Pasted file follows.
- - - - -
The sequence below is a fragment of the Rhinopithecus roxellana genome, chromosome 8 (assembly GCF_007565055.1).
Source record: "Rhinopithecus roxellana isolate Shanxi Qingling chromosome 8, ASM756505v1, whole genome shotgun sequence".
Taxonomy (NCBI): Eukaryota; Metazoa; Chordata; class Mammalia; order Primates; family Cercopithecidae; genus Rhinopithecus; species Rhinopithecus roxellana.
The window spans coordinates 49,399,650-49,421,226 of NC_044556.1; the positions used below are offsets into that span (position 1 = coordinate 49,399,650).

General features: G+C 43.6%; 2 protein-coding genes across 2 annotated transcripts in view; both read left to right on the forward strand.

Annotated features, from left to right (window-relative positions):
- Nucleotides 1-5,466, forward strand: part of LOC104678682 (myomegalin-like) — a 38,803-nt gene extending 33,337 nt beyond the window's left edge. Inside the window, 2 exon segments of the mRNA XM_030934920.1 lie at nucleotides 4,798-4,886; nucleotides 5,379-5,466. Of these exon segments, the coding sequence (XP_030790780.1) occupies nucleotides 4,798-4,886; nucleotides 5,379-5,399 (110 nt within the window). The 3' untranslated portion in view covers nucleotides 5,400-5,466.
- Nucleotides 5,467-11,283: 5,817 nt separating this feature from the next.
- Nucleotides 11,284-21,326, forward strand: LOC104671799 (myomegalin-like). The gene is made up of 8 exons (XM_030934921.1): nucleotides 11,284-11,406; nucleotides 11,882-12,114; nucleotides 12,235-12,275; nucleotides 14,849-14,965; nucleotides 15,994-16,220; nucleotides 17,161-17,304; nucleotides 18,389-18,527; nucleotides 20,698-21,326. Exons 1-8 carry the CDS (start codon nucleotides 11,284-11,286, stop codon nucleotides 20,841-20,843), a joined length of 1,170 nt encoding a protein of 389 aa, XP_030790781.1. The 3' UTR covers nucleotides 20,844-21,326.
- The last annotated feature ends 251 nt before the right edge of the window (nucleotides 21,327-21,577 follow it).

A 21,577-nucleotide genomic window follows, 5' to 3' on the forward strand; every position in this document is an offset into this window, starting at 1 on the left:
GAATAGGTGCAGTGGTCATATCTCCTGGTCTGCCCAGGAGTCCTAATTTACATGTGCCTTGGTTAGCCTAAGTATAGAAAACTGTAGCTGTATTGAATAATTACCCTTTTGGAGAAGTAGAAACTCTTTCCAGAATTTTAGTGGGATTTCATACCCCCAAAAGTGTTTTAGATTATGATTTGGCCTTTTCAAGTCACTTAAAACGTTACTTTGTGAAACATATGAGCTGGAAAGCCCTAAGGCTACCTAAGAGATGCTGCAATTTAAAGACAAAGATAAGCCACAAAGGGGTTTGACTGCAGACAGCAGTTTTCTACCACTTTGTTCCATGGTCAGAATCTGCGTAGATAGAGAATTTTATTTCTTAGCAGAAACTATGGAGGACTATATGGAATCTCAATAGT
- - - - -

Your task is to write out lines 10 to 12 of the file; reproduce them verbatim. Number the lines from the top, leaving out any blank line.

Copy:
- The last annotated feature ends 251 nt before the right edge of the window (nucleotides 21,327-21,577 follow it).

A 21,577-nucleotide genomic window follows, 5' to 3' on the forward strand; every position in this document is an offset into this window, starting at 1 on the left:
GAATAGGTGCAGTGGTCATATCTCCTGGTCTGCCCAGGAGTCCTAATTTACATGTGCCTTGGTTAGCCTAAGTATAGAAAACTGTAGCTGTATTGAATAATTACCCTTTTGGAGAAGTAGAAACTCTTTCCAGAATTTTAGTGGGATTTCATACCCCCAAAAGTGTTTTAGATTATGATTTGGCCTTTTCAAGTCACTTAAAACGTTACTTTGTGAAACATATGAGCTGGAAAGCCCTAAGGCTACCTAAGAGATGCTGCAATTTAAAGACAAAGATAAGCCACAAAGGGGTTTGACTGCAGACAGCAGTTTTCTACCACTTTGTTCCATGGTCAGAATCTGCGTAGATAGAGAATTTTATTTCTTAGCAGAAACTATGGAGGACTATATGGAATCTCAATAGT